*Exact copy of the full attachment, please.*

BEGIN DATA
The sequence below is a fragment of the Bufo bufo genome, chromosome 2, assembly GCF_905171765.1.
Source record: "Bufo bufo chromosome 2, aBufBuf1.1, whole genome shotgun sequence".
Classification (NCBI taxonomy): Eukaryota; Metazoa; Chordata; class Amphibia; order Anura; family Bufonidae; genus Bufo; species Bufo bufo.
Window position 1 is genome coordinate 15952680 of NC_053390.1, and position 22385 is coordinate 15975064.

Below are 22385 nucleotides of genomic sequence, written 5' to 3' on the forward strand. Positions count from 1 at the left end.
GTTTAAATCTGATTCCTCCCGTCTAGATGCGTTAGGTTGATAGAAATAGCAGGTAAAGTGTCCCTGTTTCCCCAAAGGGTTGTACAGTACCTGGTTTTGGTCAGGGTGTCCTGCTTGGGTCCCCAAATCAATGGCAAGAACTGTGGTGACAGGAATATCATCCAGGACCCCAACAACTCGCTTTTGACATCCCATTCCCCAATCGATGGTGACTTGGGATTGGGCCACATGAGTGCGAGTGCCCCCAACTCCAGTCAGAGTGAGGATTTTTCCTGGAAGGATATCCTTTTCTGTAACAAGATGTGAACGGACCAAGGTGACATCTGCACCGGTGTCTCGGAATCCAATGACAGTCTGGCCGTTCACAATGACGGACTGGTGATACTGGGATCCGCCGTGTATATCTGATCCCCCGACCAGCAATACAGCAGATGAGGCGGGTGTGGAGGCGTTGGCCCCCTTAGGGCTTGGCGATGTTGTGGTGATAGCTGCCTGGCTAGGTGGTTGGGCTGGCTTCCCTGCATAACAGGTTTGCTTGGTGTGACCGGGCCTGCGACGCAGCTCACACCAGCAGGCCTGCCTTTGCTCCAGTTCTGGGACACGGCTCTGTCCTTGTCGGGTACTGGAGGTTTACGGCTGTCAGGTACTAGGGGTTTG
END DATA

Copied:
The sequence below is a fragment of the Bufo bufo genome, chromosome 2, assembly GCF_905171765.1.
Source record: "Bufo bufo chromosome 2, aBufBuf1.1, whole genome shotgun sequence".
Classification (NCBI taxonomy): Eukaryota; Metazoa; Chordata; class Amphibia; order Anura; family Bufonidae; genus Bufo; species Bufo bufo.
Window position 1 is genome coordinate 15952680 of NC_053390.1, and position 22385 is coordinate 15975064.

Below are 22385 nucleotides of genomic sequence, written 5' to 3' on the forward strand. Positions count from 1 at the left end.
GTTTAAATCTGATTCCTCCCGTCTAGATGCGTTAGGTTGATAGAAATAGCAGGTAAAGTGTCCCTGTTTCCCCAAAGGGTTGTACAGTACCTGGTTTTGGTCAGGGTGTCCTGCTTGGGTCCCCAAATCAATGGCAAGAACTGTGGTGACAGGAATATCATCCAGGACCCCAACAACTCGCTTTTGACATCCCATTCCCCAATCGATGGTGACTTGGGATTGGGCCACATGAGTGCGAGTGCCCCCAACTCCAGTCAGAGTGAGGATTTTTCCTGGAAGGATATCCTTTTCTGTAACAAGATGTGAACGGACCAAGGTGACATCTGCACCGGTGTCTCGGAATCCAATGACAGTCTGGCCGTTCACAATGACGGACTGGTGATACTGGGATCCGCCGTGTATATCTGATCCCCCGACCAGCAATACAGCAGATGAGGCGGGTGTGGAGGCGTTGGCCCCCTTAGGGCTTGGCGATGTTGTGGTGATAGCTGCCTGGCTAGGTGGTTGGGCTGGCTTCCCTGCATAACAGGTTTGCTTGGTGTGACCGGGCCTGCGACGCAGCTCACACCAGCAGGCCTGCCTTTGCTCCAGTTCTGGGACACGGCTCTGTCCTTGTCGGGTACTGGAGGTTTACGGCTGTCAGGTACTAGGGGTTTG